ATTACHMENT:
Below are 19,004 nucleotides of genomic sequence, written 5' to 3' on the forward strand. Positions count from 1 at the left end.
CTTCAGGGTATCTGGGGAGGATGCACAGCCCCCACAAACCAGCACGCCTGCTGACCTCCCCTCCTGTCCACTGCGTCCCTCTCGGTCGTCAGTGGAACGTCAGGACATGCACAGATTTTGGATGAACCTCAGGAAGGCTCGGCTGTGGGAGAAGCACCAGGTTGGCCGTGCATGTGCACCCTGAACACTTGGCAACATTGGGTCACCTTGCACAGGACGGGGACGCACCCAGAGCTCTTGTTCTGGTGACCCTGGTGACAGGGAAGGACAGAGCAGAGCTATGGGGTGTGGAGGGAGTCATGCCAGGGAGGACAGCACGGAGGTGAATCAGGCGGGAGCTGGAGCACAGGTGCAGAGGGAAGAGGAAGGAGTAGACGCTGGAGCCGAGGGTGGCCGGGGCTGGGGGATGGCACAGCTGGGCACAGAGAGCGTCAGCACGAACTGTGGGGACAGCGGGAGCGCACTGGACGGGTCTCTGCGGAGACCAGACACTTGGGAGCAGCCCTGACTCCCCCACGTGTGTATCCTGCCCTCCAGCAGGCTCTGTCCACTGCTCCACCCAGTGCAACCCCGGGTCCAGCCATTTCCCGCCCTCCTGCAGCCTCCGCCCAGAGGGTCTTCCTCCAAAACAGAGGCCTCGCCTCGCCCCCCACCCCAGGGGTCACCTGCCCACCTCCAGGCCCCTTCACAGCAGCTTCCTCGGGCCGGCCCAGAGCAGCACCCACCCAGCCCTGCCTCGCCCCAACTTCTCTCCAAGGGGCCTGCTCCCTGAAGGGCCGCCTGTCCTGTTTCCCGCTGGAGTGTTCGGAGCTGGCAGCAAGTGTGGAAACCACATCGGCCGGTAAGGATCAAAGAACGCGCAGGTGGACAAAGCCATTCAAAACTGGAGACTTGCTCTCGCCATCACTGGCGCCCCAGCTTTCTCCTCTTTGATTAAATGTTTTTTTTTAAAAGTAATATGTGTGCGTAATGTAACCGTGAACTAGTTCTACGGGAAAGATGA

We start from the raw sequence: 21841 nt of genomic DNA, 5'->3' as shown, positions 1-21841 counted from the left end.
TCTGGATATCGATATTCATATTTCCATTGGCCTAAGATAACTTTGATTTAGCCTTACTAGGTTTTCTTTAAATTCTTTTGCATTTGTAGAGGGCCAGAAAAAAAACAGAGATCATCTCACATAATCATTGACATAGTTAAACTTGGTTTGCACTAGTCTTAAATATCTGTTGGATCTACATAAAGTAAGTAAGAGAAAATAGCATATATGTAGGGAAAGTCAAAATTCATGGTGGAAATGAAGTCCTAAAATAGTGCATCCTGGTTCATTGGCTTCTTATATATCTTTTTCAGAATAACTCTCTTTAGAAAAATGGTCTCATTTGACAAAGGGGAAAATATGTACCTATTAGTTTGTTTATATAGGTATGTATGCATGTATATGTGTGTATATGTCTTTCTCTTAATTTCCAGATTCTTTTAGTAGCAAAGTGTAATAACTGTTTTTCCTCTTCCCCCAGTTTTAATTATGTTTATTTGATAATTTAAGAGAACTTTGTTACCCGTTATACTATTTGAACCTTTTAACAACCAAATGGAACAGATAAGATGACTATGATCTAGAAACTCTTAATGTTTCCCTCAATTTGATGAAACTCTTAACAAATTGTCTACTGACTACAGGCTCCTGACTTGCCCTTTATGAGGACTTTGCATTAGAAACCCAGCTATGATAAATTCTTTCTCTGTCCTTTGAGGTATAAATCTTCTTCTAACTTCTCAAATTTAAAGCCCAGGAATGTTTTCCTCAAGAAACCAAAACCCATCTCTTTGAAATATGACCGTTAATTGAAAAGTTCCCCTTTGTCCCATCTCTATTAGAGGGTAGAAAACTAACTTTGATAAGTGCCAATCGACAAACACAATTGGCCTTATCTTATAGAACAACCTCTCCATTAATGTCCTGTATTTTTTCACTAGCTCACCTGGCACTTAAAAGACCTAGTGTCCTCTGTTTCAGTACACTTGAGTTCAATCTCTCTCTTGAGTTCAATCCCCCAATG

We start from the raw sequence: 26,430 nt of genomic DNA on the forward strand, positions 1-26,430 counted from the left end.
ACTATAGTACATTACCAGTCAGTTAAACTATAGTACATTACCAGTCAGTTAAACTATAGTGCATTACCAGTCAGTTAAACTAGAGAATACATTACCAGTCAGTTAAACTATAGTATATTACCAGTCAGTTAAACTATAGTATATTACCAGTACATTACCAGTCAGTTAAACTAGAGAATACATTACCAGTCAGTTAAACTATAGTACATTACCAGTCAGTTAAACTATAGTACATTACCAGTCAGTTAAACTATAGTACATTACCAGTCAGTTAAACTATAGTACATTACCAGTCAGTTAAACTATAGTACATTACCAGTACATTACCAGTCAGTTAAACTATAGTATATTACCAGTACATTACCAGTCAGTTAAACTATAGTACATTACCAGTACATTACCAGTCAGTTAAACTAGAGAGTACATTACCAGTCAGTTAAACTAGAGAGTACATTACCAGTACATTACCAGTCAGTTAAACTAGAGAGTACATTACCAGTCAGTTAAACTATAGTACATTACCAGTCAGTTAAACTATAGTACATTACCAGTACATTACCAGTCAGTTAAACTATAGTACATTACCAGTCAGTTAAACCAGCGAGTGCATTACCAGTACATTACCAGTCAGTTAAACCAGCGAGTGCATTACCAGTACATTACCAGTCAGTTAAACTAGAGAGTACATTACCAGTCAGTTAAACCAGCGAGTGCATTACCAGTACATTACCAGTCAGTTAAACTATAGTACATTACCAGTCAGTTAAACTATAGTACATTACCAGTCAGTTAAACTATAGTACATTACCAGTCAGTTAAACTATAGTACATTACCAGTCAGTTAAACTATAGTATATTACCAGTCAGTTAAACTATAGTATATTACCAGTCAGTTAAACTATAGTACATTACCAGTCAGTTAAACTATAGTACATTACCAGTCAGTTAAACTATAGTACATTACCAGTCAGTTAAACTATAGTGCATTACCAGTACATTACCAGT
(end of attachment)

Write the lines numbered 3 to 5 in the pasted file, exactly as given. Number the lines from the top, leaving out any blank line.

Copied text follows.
We start from the raw sequence: 21841 nt of genomic DNA, 5'->3' as shown, positions 1-21841 counted from the left end.
TCTGGATATCGATATTCATATTTCCATTGGCCTAAGATAACTTTGATTTAGCCTTACTAGGTTTTCTTTAAATTCTTTTGCATTTGTAGAGGGCCAGAAAAAAAACAGAGATCATCTCACATAATCATTGACATAGTTAAACTTGGTTTGCACTAGTCTTAAATATCTGTTGGATCTACATAAAGTAAGTAAGAGAAAATAGCATATATGTAGGGAAAGTCAAAATTCATGGTGGAAATGAAGTCCTAAAATAGTGCATCCTGGTTCATTGGCTTCTTATATATCTTTTTCAGAATAACTCTCTTTAGAAAAATGGTCTCATTTGACAAAGGGGAAAATATGTACCTATTAGTTTGTTTATATAGGTATGTATGCATGTATATGTGTGTATATGTCTTTCTCTTAATTTCCAGATTCTTTTAGTAGCAAAGTGTAATAACTGTTTTTCCTCTTCCCCCAGTTTTAATTATGTTTATTTGATAATTTAAGAGAACTTTGTTACCCGTTATACTATTTGAACCTTTTAACAACCAAATGGAACAGATAAGATGACTATGATCTAGAAACTCTTAATGTTTCCCTCAATTTGATGAAACTCTTAACAAATTGTCTACTGACTACAGGCTCCTGACTTGCCCTTTATGAGGACTTTGCATTAGAAACCCAGCTATGATAAATTCTTTCTCTGTCCTTTGAGGTATAAATCTTCTTCTAACTTCTCAAATTTAAAGCCCAGGAATGTTTTCCTCAAGAAACCAAAACCCATCTCTTTGAAATATGACCGTTAATTGAAAAGTTCCCCTTTGTCCCATCTCTATTAGAGGGTAGAAAACTAACTTTGATAAGTGCCAATCGACAAACACAATTGGCCTTATCTTATAGAACAACCTCTCCATTAATGTCCTGTATTTTTTCACTAGCTCACCTGGCACTTAAAAGACCTAGTGTCCTCTGTTTCAGTACACTTGAGTTCAATCTCTCTCTTGAGTTCAATCCCCCAATG

We start from the raw sequence: 26,430 nt of genomic DNA on the forward strand, positions 1-26,430 counted from the left end.